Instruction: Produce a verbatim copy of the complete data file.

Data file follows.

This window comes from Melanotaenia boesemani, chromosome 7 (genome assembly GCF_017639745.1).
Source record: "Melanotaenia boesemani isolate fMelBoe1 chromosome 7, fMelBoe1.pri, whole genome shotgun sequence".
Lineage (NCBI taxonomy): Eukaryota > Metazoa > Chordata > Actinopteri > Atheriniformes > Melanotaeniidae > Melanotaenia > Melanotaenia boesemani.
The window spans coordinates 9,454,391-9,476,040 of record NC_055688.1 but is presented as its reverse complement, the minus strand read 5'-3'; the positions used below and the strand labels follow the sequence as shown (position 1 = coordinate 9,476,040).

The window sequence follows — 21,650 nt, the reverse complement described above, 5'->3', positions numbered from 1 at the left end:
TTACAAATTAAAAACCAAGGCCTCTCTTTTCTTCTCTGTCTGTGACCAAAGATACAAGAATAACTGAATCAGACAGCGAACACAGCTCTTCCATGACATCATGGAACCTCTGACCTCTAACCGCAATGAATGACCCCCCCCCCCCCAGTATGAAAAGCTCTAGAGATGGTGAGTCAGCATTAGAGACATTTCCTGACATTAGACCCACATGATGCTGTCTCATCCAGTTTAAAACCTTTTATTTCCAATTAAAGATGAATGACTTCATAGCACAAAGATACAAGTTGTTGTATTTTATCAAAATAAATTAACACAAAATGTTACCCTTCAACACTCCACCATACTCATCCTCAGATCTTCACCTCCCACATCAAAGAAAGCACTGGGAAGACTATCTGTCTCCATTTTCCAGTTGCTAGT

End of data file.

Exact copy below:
This window comes from Melanotaenia boesemani, chromosome 7 (genome assembly GCF_017639745.1).
Source record: "Melanotaenia boesemani isolate fMelBoe1 chromosome 7, fMelBoe1.pri, whole genome shotgun sequence".
Lineage (NCBI taxonomy): Eukaryota > Metazoa > Chordata > Actinopteri > Atheriniformes > Melanotaeniidae > Melanotaenia > Melanotaenia boesemani.
The window spans coordinates 9,454,391-9,476,040 of record NC_055688.1 but is presented as its reverse complement, the minus strand read 5'-3'; the positions used below and the strand labels follow the sequence as shown (position 1 = coordinate 9,476,040).

The window sequence follows — 21,650 nt, the reverse complement described above, 5'->3', positions numbered from 1 at the left end:
TTACAAATTAAAAACCAAGGCCTCTCTTTTCTTCTCTGTCTGTGACCAAAGATACAAGAATAACTGAATCAGACAGCGAACACAGCTCTTCCATGACATCATGGAACCTCTGACCTCTAACCGCAATGAATGACCCCCCCCCCCCCAGTATGAAAAGCTCTAGAGATGGTGAGTCAGCATTAGAGACATTTCCTGACATTAGACCCACATGATGCTGTCTCATCCAGTTTAAAACCTTTTATTTCCAATTAAAGATGAATGACTTCATAGCACAAAGATACAAGTTGTTGTATTTTATCAAAATAAATTAACACAAAATGTTACCCTTCAACACTCCACCATACTCATCCTCAGATCTTCACCTCCCACATCAAAGAAAGCACTGGGAAGACTATCTGTCTCCATTTTCCAGTTGCTAGT